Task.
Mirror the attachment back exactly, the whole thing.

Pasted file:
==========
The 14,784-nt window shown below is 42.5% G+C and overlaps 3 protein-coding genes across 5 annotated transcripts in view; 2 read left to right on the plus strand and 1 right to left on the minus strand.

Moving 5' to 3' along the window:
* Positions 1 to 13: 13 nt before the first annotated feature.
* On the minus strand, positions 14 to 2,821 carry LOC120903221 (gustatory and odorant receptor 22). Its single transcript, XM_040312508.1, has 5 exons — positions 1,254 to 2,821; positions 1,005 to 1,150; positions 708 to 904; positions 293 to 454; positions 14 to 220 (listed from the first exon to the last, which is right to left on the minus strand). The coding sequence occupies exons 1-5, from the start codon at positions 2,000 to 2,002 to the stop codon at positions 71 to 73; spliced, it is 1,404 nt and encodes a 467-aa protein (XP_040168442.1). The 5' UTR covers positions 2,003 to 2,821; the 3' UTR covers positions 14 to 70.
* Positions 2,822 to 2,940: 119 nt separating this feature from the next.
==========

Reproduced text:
The 14,784-nt window shown below is 42.5% G+C and overlaps 3 protein-coding genes across 5 annotated transcripts in view; 2 read left to right on the plus strand and 1 right to left on the minus strand.

Moving 5' to 3' along the window:
* Positions 1 to 13: 13 nt before the first annotated feature.
* On the minus strand, positions 14 to 2,821 carry LOC120903221 (gustatory and odorant receptor 22). Its single transcript, XM_040312508.1, has 5 exons — positions 1,254 to 2,821; positions 1,005 to 1,150; positions 708 to 904; positions 293 to 454; positions 14 to 220 (listed from the first exon to the last, which is right to left on the minus strand). The coding sequence occupies exons 1-5, from the start codon at positions 2,000 to 2,002 to the stop codon at positions 71 to 73; spliced, it is 1,404 nt and encodes a 467-aa protein (XP_040168442.1). The 5' UTR covers positions 2,003 to 2,821; the 3' UTR covers positions 14 to 70.
* Positions 2,822 to 2,940: 119 nt separating this feature from the next.